YERUSHALAYIM - A few days – or weeks – in the brig is a common experience for IDF soldiers, many of whom are detained in a military holding facility for violating even minor strictures relating to uniforms, fighting, carelessness with equipment, going AWOL for a few hours, or using a military vehicle without authorization. It’s a waste of time, effort and manpower, the IDF has decided – and according to Yediot Acharonot, the army will be replacing those sentences of up to several months for minor offenses with work in hospitals, schools, and other community settings.
Similar to the idea of public service in lieu of jail time for minor offenses in civil life, the IDF program will seek to make offenders “pay” for their crimes by giving back to society.
The new approach is being promoted by the Military Prosecutors Office, which says it has found itself using precious resources to punish soldiers for relatively minor offenses, when those resources could better be used to do more thorough work on more important cases. According to the prosecutors, public service has proven to be more effective in motivating minor offenders not to repeat offenses, and has the benefit of giving a boost to public institutions and organizations that need help. They would like to see the same process enacted in the army.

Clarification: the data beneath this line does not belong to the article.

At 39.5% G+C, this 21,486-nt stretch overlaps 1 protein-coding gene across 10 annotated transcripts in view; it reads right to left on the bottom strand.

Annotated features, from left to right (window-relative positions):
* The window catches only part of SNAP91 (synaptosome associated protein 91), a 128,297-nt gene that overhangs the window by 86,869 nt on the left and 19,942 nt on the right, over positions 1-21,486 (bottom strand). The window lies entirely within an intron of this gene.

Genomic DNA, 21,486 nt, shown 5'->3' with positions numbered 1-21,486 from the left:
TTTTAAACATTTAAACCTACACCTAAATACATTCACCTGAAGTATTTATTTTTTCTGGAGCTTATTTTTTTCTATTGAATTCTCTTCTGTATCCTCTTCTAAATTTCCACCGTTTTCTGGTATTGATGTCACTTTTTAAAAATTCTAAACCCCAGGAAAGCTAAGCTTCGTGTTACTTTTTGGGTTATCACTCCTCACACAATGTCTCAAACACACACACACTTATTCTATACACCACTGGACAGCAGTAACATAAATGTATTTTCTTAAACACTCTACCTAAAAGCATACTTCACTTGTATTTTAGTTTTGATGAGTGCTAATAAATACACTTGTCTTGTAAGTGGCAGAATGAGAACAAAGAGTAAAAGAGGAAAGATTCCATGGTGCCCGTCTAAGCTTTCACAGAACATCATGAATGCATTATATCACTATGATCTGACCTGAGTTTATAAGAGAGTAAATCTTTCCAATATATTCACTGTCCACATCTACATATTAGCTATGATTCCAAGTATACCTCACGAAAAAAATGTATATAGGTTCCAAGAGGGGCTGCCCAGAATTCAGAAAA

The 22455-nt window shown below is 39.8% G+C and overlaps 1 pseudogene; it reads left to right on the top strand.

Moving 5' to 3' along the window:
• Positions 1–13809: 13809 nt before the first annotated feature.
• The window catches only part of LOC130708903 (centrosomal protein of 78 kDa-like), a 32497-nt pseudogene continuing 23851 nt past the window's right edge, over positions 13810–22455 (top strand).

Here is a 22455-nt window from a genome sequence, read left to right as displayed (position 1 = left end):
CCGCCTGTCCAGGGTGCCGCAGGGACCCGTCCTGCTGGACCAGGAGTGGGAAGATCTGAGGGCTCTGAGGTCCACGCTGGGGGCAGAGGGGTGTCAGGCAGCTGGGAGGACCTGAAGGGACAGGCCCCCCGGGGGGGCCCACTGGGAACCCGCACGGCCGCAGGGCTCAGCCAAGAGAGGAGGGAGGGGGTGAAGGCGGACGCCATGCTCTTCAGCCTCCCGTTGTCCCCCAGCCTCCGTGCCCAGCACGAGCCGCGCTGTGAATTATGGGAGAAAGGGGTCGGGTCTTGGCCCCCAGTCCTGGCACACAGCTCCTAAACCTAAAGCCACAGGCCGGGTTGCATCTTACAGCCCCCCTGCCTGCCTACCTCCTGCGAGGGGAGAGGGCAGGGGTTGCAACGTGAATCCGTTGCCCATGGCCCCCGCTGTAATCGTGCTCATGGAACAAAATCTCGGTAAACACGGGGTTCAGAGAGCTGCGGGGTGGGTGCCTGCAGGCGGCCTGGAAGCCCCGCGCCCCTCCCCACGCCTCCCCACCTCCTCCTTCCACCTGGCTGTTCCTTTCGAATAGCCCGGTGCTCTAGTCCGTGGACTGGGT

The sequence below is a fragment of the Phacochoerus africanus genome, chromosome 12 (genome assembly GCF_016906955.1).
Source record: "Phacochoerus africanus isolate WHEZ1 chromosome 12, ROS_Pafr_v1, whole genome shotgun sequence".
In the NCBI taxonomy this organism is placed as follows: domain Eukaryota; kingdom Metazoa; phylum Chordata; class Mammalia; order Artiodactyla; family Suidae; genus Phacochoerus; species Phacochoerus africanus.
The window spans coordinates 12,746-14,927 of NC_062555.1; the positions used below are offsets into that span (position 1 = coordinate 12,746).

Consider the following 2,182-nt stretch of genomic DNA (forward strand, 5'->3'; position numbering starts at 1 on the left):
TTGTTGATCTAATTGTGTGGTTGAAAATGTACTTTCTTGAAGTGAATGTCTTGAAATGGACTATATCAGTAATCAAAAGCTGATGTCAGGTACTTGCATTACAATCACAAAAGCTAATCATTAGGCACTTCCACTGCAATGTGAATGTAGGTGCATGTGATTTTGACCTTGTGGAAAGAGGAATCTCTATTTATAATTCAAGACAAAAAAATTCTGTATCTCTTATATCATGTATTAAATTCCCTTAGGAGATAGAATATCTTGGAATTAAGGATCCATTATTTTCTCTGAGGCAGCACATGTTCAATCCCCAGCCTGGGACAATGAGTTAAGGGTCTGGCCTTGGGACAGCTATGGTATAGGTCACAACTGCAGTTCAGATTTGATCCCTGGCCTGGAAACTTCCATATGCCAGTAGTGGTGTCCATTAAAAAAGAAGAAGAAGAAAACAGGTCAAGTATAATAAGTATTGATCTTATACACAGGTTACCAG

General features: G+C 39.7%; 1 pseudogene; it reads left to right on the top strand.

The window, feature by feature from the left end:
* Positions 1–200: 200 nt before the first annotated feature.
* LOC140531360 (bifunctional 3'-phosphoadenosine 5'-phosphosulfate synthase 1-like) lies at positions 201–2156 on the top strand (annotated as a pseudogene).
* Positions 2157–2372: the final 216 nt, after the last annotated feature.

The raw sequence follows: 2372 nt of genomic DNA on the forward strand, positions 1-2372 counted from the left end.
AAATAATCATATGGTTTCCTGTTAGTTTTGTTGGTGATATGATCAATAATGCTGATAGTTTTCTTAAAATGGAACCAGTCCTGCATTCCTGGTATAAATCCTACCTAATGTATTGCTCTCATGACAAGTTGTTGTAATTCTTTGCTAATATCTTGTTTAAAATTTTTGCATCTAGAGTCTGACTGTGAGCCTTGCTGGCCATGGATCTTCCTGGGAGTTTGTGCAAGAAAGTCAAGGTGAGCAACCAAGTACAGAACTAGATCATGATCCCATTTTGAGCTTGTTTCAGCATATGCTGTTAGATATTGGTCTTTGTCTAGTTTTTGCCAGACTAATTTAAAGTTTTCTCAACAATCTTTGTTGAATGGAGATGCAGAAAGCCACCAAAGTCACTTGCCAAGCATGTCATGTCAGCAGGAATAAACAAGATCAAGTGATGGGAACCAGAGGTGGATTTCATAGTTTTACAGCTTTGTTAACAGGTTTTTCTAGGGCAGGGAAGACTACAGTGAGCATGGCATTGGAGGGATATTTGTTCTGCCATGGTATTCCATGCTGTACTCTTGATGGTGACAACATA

In recent weeks, a committee headed by former High Court justice Dalia Dorner has concluded that sending soldiers to the brig for minor offenses “has not helped reform the offender, and has the disadvantage of bringing the offender into the company of more serious offenders that could lead to further crimes.
In addition, jailing minor offenders costs large sums of money that could be spent more effectively in alternative ways. Taking a tough stance against first-time offenders especially, in fact, brings about the opposite results than are expected or desired,” the committee’s report said.